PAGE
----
The Ultimate Desert Survival Guide

desert survival

This guide is meant to help those who end up stuck in a desert due to an emergency. Preparations can be made before you even venture into the desert, as outlined in this article. Being ready with the right gear and skills can mean life or death.

How long can a human survive in a desert?

At the most, an adult can only survive for 3 days without drinking a drop of water. In a boiling hot and dry environment, the body loses water even faster.

A person can lose at least 6 quarts of water through respiration, sweating and urination within 24 hours just by sitting in a shade of 90°F. If you are moving, say trekking on the sand, you will lose more water at a faster rate and become dehydrated if you are not careful.

Dehydration affects your ability to digest food, absorb oxygen, thereby reducing your ability to think clearly and quickly. In other words, you become sluggish.

What do you need to survive in the desert?

These are the items you need in a desert survival kit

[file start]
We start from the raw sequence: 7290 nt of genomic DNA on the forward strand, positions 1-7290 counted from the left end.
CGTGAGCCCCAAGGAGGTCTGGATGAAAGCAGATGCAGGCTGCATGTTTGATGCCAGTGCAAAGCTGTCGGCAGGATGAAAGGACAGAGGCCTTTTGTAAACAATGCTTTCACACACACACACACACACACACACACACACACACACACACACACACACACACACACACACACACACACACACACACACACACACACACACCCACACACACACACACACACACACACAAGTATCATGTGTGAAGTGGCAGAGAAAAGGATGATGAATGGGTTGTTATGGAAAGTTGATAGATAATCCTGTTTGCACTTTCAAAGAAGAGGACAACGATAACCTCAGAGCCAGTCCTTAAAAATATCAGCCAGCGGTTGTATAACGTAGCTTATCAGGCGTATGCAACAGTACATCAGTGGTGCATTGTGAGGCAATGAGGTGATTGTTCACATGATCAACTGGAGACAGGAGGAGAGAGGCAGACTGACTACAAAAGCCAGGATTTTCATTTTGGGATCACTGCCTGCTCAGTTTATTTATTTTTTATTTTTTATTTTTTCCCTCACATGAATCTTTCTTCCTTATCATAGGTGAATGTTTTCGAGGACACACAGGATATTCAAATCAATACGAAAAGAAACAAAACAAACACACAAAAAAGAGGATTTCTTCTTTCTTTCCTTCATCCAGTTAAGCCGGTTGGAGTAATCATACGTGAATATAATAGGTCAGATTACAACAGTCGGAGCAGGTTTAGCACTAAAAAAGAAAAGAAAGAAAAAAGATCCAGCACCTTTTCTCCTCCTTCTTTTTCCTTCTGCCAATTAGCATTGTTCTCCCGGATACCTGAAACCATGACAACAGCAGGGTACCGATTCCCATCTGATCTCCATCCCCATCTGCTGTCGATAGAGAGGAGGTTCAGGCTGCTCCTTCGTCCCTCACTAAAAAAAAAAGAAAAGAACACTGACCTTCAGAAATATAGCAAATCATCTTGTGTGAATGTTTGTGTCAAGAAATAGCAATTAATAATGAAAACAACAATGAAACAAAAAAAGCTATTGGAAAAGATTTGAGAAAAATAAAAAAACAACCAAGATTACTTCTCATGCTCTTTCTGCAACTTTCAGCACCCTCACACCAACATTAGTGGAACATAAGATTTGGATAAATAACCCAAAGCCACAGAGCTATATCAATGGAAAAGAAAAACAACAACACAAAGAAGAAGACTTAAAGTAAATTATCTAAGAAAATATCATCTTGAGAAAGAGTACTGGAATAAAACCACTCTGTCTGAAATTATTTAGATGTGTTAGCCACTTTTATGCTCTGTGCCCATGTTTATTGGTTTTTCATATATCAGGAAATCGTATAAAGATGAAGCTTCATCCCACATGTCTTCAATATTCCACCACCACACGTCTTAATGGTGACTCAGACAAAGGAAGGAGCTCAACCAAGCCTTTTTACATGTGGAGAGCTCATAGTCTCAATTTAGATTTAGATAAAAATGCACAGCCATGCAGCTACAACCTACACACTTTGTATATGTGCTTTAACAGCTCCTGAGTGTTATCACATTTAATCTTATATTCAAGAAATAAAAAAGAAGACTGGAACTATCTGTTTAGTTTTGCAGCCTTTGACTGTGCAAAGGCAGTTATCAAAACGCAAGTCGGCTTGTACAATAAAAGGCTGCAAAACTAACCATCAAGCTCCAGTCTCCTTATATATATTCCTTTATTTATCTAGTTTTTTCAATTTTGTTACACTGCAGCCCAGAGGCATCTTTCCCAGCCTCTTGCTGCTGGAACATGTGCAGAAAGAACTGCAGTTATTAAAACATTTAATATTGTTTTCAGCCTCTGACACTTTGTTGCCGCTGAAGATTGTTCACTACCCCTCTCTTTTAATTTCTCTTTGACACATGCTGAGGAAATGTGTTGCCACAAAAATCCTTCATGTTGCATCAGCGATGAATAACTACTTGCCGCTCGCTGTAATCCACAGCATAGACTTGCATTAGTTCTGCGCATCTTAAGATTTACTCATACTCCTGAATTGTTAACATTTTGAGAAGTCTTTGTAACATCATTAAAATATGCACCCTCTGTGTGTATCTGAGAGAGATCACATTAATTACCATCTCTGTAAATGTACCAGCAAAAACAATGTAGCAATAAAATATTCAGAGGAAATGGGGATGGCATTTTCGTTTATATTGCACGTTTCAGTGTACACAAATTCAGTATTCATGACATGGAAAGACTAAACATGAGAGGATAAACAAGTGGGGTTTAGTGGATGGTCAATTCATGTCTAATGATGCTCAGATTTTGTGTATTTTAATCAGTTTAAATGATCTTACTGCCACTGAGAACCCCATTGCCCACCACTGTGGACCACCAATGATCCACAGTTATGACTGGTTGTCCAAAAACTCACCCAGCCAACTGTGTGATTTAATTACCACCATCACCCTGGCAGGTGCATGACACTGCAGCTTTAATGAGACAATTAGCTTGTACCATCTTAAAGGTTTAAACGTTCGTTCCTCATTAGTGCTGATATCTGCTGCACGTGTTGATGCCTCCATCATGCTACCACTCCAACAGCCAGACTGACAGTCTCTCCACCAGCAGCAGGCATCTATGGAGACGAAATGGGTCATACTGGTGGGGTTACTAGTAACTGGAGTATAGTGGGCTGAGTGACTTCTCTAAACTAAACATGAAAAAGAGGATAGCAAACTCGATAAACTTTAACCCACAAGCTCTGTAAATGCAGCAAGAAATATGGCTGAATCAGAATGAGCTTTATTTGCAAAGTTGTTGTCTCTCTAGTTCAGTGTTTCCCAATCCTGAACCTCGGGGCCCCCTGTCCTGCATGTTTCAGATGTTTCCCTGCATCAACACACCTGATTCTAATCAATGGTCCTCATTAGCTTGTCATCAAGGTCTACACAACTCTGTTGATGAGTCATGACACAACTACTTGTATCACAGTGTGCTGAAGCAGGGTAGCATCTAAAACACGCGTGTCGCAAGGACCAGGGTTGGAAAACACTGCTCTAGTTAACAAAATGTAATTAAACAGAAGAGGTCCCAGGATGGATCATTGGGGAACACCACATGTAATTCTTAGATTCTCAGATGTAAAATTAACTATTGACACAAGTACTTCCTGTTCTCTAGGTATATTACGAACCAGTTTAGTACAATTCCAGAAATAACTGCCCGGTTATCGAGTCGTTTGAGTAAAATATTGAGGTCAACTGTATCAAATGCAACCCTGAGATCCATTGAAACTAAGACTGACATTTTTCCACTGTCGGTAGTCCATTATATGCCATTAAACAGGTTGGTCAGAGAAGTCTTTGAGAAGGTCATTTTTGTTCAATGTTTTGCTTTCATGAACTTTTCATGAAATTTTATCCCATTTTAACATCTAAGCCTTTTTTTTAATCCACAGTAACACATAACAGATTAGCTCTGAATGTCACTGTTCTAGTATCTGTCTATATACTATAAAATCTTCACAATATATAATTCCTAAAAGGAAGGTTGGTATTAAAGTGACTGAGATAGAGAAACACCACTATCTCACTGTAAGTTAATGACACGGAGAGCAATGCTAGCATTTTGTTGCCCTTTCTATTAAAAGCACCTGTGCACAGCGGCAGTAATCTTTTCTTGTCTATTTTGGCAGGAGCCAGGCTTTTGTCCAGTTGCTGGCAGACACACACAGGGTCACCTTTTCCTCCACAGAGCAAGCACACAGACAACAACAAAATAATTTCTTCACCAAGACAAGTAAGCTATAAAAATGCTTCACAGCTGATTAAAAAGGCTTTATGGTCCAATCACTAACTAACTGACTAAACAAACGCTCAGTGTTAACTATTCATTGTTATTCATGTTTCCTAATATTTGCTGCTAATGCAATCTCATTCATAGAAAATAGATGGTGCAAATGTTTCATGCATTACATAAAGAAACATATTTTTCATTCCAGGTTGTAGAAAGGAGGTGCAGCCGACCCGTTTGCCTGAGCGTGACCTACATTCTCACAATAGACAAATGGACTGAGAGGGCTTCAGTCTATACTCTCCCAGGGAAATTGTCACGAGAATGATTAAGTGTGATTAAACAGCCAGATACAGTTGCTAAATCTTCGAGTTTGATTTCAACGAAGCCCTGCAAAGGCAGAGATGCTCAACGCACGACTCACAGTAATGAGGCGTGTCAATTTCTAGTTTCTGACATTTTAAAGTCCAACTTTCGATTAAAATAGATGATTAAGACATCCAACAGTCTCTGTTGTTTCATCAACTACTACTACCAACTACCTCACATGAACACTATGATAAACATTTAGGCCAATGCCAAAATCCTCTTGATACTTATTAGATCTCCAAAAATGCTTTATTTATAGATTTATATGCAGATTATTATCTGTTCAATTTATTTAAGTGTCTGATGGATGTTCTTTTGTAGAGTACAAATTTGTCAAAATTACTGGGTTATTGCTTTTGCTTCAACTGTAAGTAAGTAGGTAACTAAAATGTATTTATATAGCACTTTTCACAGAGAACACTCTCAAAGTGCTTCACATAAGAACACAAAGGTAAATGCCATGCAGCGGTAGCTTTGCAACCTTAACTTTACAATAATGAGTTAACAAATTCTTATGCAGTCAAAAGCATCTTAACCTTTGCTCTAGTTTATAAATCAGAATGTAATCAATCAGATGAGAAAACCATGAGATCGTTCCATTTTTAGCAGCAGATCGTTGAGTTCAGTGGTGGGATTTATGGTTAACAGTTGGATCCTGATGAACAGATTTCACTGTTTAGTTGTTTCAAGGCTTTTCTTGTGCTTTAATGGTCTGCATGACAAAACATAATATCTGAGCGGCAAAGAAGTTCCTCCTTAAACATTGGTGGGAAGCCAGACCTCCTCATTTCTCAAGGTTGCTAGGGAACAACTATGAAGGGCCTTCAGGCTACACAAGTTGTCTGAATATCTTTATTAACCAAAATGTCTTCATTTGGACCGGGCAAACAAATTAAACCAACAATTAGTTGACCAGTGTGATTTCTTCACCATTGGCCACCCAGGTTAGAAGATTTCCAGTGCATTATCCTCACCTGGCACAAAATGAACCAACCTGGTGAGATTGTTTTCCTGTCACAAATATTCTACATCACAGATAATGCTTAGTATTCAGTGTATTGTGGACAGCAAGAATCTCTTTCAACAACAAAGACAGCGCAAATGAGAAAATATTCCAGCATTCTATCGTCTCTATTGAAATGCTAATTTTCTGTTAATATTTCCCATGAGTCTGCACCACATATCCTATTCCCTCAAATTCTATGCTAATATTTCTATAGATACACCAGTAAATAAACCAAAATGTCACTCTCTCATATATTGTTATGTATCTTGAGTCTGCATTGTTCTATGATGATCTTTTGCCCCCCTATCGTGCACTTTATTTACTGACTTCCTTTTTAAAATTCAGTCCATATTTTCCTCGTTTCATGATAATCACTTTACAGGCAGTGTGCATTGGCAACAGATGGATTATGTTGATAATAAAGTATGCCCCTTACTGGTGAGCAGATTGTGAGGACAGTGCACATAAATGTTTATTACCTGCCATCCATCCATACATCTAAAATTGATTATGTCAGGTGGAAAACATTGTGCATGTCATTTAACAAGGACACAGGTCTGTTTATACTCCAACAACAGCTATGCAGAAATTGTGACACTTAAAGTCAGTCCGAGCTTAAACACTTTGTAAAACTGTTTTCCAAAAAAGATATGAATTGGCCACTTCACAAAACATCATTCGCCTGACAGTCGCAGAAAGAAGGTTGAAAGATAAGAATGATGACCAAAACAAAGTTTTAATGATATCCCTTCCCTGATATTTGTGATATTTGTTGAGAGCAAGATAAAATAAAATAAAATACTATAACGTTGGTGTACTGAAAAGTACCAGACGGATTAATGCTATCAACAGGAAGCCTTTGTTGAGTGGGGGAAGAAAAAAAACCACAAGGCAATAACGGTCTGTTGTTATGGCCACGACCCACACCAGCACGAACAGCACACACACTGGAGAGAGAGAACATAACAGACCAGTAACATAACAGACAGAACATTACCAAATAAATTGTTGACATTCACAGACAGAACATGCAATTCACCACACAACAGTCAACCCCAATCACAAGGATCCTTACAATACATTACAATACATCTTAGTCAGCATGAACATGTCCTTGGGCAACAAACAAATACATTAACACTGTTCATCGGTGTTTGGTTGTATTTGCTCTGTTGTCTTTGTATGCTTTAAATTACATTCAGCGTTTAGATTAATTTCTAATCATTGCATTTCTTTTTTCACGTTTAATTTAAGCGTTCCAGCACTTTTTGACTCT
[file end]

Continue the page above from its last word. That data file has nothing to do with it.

• Water canteen of at least 1 litre
  • Nylon cords for building a shelter
  • A survival knife and/or multi-tool
  • Firestarters or something to start a fire
  • Signal mirror and whistle for attracting help
  • Compass (you can’t rely on GPS in the desert)
  • Some form of lighting, such as a head torch or lantern
  • Goggles, or some kind of scarf or bandana in case of sandstorms
  • Pocket-sized first aid kit to reduce the carrying weight of your backpack
  • Emergency blanket as temperatures will drop drastically at night in the desert
  • Water purification tablets in case you need to drink non-potable water in the wilderness
desert
Photo by Kyle Cottrell on Unsplash

Desert survival skills